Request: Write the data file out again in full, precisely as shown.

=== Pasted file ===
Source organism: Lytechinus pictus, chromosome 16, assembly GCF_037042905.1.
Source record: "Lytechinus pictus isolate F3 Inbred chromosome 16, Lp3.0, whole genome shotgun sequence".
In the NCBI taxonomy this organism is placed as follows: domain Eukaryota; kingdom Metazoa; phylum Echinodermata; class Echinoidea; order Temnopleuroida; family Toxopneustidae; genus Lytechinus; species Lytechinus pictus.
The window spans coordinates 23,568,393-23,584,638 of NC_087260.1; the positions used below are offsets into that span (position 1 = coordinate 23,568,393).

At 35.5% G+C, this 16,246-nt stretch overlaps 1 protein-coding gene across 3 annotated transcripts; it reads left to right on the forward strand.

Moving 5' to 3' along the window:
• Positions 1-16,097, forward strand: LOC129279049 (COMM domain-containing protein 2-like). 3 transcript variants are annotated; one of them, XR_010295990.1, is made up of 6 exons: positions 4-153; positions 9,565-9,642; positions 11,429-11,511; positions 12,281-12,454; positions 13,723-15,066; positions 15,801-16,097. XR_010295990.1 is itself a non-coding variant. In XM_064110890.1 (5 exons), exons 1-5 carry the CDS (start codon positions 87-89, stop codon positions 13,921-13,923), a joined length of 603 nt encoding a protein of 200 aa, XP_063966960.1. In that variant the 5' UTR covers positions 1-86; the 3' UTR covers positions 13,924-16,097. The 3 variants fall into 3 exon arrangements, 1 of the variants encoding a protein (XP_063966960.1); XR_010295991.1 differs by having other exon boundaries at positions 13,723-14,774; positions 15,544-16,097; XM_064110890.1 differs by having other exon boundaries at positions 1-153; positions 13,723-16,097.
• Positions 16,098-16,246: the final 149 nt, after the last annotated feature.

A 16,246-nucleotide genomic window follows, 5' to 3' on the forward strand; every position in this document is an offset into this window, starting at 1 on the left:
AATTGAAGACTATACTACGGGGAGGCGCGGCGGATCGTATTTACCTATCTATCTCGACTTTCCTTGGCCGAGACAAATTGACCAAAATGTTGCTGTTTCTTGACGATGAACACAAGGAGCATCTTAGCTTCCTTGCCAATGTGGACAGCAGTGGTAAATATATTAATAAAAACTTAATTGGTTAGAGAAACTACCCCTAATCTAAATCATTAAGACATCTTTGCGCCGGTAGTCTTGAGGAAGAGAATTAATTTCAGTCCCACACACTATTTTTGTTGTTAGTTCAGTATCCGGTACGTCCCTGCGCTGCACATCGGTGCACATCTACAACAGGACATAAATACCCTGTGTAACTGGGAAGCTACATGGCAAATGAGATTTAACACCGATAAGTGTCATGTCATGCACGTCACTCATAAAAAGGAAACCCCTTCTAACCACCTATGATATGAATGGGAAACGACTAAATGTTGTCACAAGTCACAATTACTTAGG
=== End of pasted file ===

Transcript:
Source organism: Lytechinus pictus, chromosome 16, assembly GCF_037042905.1.
Source record: "Lytechinus pictus isolate F3 Inbred chromosome 16, Lp3.0, whole genome shotgun sequence".
In the NCBI taxonomy this organism is placed as follows: domain Eukaryota; kingdom Metazoa; phylum Echinodermata; class Echinoidea; order Temnopleuroida; family Toxopneustidae; genus Lytechinus; species Lytechinus pictus.
The window spans coordinates 23,568,393-23,584,638 of NC_087260.1; the positions used below are offsets into that span (position 1 = coordinate 23,568,393).

At 35.5% G+C, this 16,246-nt stretch overlaps 1 protein-coding gene across 3 annotated transcripts; it reads left to right on the forward strand.

Moving 5' to 3' along the window:
• Positions 1-16,097, forward strand: LOC129279049 (COMM domain-containing protein 2-like). 3 transcript variants are annotated; one of them, XR_010295990.1, is made up of 6 exons: positions 4-153; positions 9,565-9,642; positions 11,429-11,511; positions 12,281-12,454; positions 13,723-15,066; positions 15,801-16,097. XR_010295990.1 is itself a non-coding variant. In XM_064110890.1 (5 exons), exons 1-5 carry the CDS (start codon positions 87-89, stop codon positions 13,921-13,923), a joined length of 603 nt encoding a protein of 200 aa, XP_063966960.1. In that variant the 5' UTR covers positions 1-86; the 3' UTR covers positions 13,924-16,097. The 3 variants fall into 3 exon arrangements, 1 of the variants encoding a protein (XP_063966960.1); XR_010295991.1 differs by having other exon boundaries at positions 13,723-14,774; positions 15,544-16,097; XM_064110890.1 differs by having other exon boundaries at positions 1-153; positions 13,723-16,097.
• Positions 16,098-16,246: the final 149 nt, after the last annotated feature.

A 16,246-nucleotide genomic window follows, 5' to 3' on the forward strand; every position in this document is an offset into this window, starting at 1 on the left:
AATTGAAGACTATACTACGGGGAGGCGCGGCGGATCGTATTTACCTATCTATCTCGACTTTCCTTGGCCGAGACAAATTGACCAAAATGTTGCTGTTTCTTGACGATGAACACAAGGAGCATCTTAGCTTCCTTGCCAATGTGGACAGCAGTGGTAAATATATTAATAAAAACTTAATTGGTTAGAGAAACTACCCCTAATCTAAATCATTAAGACATCTTTGCGCCGGTAGTCTTGAGGAAGAGAATTAATTTCAGTCCCACACACTATTTTTGTTGTTAGTTCAGTATCCGGTACGTCCCTGCGCTGCACATCGGTGCACATCTACAACAGGACATAAATACCCTGTGTAACTGGGAAGCTACATGGCAAATGAGATTTAACACCGATAAGTGTCATGTCATGCACGTCACTCATAAAAAGGAAACCCCTTCTAACCACCTATGATATGAATGGGAAACGACTAAATGTTGTCACAAGTCACAATTACTTAGG